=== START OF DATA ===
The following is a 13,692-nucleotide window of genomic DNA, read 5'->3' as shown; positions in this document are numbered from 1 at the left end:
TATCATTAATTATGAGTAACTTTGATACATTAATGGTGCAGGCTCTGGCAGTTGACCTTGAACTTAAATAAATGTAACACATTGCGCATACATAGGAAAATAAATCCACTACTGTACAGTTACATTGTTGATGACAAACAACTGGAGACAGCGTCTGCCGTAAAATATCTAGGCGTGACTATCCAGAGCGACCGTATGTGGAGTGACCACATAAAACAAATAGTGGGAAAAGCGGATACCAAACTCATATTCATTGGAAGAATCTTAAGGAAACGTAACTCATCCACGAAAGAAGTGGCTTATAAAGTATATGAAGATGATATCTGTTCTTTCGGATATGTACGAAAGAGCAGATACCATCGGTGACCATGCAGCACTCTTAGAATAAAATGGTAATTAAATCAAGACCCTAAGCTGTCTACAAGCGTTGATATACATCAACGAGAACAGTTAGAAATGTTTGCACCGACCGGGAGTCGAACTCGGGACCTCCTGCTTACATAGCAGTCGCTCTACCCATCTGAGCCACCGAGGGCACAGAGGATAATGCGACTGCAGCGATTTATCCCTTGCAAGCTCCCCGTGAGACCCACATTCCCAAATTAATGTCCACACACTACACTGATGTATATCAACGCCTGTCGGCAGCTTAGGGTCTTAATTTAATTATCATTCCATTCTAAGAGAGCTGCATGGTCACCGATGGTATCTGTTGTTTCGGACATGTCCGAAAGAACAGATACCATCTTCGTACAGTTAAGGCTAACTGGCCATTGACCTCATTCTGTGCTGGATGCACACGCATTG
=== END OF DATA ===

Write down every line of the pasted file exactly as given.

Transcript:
The following is a 13,692-nucleotide window of genomic DNA, read 5'->3' as shown; positions in this document are numbered from 1 at the left end:
TATCATTAATTATGAGTAACTTTGATACATTAATGGTGCAGGCTCTGGCAGTTGACCTTGAACTTAAATAAATGTAACACATTGCGCATACATAGGAAAATAAATCCACTACTGTACAGTTACATTGTTGATGACAAACAACTGGAGACAGCGTCTGCCGTAAAATATCTAGGCGTGACTATCCAGAGCGACCGTATGTGGAGTGACCACATAAAACAAATAGTGGGAAAAGCGGATACCAAACTCATATTCATTGGAAGAATCTTAAGGAAACGTAACTCATCCACGAAAGAAGTGGCTTATAAAGTATATGAAGATGATATCTGTTCTTTCGGATATGTACGAAAGAGCAGATACCATCGGTGACCATGCAGCACTCTTAGAATAAAATGGTAATTAAATCAAGACCCTAAGCTGTCTACAAGCGTTGATATACATCAACGAGAACAGTTAGAAATGTTTGCACCGACCGGGAGTCGAACTCGGGACCTCCTGCTTACATAGCAGTCGCTCTACCCATCTGAGCCACCGAGGGCACAGAGGATAATGCGACTGCAGCGATTTATCCCTTGCAAGCTCCCCGTGAGACCCACATTCCCAAATTAATGTCCACACACTACACTGATGTATATCAACGCCTGTCGGCAGCTTAGGGTCTTAATTTAATTATCATTCCATTCTAAGAGAGCTGCATGGTCACCGATGGTATCTGTTGTTTCGGACATGTCCGAAAGAACAGATACCATCTTCGTACAGTTAAGGCTAACTGGCCATTGACCTCATTCTGTGCTGGATGCACACGCATTG